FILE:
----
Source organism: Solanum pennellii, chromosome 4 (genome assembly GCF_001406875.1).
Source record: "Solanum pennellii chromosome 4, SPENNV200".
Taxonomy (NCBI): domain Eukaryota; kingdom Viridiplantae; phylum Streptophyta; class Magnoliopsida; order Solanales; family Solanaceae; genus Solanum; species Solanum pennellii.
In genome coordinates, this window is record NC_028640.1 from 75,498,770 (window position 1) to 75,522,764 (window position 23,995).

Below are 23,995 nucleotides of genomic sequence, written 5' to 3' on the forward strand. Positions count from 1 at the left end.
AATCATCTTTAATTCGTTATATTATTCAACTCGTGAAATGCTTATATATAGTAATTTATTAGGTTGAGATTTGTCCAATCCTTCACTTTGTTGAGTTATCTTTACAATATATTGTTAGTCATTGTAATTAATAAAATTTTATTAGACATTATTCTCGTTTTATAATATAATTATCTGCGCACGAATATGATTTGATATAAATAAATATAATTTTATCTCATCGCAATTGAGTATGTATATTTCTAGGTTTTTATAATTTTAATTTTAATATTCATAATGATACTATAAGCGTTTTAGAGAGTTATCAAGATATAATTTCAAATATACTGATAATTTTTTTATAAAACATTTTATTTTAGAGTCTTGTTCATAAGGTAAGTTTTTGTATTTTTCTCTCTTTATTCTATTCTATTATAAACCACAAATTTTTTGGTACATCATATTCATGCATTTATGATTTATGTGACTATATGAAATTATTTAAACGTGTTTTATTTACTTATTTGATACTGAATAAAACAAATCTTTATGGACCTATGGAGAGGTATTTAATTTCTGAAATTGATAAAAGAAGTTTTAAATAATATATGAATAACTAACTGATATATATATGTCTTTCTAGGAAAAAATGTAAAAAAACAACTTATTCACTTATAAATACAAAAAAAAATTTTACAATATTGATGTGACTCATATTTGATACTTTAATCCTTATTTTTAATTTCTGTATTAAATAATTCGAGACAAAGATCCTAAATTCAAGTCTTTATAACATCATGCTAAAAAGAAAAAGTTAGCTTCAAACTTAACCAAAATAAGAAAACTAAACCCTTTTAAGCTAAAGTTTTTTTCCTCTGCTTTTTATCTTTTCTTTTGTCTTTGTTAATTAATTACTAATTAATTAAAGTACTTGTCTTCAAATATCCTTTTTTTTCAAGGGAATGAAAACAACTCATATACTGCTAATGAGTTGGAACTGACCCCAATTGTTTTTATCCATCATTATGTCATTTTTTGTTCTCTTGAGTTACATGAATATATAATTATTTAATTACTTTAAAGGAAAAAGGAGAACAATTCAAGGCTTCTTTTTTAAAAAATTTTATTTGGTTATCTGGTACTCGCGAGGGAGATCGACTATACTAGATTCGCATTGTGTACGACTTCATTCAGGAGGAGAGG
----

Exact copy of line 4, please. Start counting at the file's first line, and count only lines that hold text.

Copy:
In genome coordinates, this window is record NC_028640.1 from 75,498,770 (window position 1) to 75,522,764 (window position 23,995).